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Brexit financial turmoil will likely persist: analysts

By Paul Welitzkin in New York | China Daily USA | Updated: 2016-06-28 10:55

UK pullout of EU leaves world wrestling with uncertainty

The continuing upheaval from the UK's historic "Brexit" vote means China and other countries will feel the impact on equities and foreign exchange rates in the short term and trade and investment in the long term, financial analysts said.

Last week's vote to pull out of the European Union (EU) has left the UK and much of the rest of the world wrestling with uncertainty and financial turmoil.

In the wake of global markets hitting record declines on June 24, currencies and stock markets continued to come under pressure on Monday, with stocks sharply lower again in the US and Europe while Asian markets were mixed. In China, the Shanghai Composite gained 1.45 percent.

The British pound sank to $1.31, its lowest level against the US dollar since September 1985. Standard & Poor's ratings service stripped Britain of its last remaining triple-A credit rating, chopping it to double-A and warning more downgrades could follow.

US Treasury Secretary Jack Lew said on Monday that global market turmoil from the UK's vote to leave the EU doesn't look like the makings of another financial crisis and that it isn't posing a serious threat to the US economy.

"There's no sense of a financial crisis developing. Obviously this is a change in policy that has implications which change the decisions that investors make. So I'm not saying there's not an impact on markets, but it's been an orderly impact so far," Lew said in an interview on CNBC.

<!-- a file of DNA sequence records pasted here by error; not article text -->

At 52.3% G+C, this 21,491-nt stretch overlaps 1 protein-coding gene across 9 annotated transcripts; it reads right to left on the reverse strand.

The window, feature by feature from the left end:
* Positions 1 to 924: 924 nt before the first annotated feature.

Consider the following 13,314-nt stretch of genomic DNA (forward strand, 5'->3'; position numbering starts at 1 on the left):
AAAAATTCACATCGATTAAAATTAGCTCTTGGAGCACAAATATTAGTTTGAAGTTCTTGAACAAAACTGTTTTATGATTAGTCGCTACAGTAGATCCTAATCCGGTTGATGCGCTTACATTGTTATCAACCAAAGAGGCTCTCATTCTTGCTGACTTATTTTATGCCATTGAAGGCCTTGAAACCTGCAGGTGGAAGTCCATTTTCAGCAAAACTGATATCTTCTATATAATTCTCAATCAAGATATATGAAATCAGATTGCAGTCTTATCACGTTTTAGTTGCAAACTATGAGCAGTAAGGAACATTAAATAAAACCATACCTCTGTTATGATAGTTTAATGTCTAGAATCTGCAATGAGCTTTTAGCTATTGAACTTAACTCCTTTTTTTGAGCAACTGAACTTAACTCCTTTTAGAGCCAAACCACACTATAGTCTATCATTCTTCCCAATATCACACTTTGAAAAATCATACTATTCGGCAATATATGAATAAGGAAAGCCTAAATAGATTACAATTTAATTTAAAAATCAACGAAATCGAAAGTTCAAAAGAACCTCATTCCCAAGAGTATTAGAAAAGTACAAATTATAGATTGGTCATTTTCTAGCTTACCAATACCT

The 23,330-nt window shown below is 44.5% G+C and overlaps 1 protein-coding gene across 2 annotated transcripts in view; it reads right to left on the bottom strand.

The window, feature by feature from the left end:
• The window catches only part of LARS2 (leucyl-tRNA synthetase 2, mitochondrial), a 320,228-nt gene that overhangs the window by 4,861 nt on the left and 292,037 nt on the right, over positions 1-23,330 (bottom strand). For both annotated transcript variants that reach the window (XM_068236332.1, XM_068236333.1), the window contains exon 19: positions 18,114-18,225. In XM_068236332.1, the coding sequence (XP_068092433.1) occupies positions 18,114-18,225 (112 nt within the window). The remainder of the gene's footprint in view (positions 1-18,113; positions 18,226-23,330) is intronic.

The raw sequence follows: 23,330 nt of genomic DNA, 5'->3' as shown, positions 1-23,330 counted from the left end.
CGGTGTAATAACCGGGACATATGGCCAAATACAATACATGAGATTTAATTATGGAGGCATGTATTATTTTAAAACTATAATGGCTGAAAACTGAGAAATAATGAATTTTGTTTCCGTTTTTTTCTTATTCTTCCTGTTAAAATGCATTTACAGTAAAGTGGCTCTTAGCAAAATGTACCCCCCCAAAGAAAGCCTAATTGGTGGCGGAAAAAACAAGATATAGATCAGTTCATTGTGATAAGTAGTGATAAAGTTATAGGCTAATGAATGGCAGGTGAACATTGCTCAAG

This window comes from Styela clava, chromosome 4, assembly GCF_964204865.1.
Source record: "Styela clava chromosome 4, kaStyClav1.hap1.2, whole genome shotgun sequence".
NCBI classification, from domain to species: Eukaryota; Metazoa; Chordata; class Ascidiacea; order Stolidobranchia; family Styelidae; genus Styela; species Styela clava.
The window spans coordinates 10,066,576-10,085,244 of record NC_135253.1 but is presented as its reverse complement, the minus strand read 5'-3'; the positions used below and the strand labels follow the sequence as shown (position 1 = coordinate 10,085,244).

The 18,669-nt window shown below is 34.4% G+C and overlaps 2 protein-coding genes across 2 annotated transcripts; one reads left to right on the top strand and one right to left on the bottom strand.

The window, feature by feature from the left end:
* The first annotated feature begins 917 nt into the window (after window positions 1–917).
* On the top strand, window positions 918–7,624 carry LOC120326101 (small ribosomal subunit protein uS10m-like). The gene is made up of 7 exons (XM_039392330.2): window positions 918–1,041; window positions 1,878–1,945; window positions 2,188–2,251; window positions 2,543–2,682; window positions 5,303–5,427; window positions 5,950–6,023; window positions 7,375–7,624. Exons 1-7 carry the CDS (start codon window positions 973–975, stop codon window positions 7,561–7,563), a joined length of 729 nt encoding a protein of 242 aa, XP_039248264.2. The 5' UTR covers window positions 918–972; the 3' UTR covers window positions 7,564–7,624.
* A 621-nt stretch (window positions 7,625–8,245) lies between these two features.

But Gary Hufbauer of the Washington- based Peterson Institute for International Economics wrote in an e-mail: "If stock markets fall by another 10 percent or more, that will bring a global recession, and China will suffer along with everyone else.

"In the long term, the big question is whether Brexit signals a retreat from globalization and more protection worldwide. If so the outlook for the world economy will be dismal for the next decade."

The value of the British pound and the euro against the yuan will remain very weak, further hurting Chinese exports to the region, said Sung Won Sohn, professor of economics at California State University Channel Islands in Camarillo, California.

"Since (the) UK and EU combined is the largest trading partner for China, its effect on the Chinese economy will be meaningful," he said.

On Monday, the yuan fell to its weakest level against the US dollar since 2010 after China's central bank cut its daily-fix value for the currency by the biggest margin since a depreciation last August.

"The uncertainty over what exactly the vote means, what has to be negotiated with the EU, and how long it will take may keep foreign exchange, equity and bond markets in some turmoil for a while," said Meg Lundsager, public policy fellow at the Wilson Center and a former US executive director at the International Monetary Fund.

Lundsager said China's trade with the UK serves both the UK domestic market and as an entry point for trade with EU members.

"The lack of clarity over the economic and legal ramifications of the vote will affect UK trade with the EU members. Will products originating in China but with value added in the UK face higher tariffs after the split with the EU?

"Will products Chinese firms transit through the EU face trade restrictions in the UK market?

"At the very least, the cost of trade with the UK will increase as producers will face an added layer of regulation, restrictions or re-imposed tariffs," she said.

Hufbauer said that once the shock of Brexit passes he doesn't think there will be a further trade effect "unless we get a generalized upsurge in protection, and other anti-EU referendums in Finland, the Netherlands, France, etc."

Lundsager said the turmoil created by the UK vote has made the job of central banks much harder.

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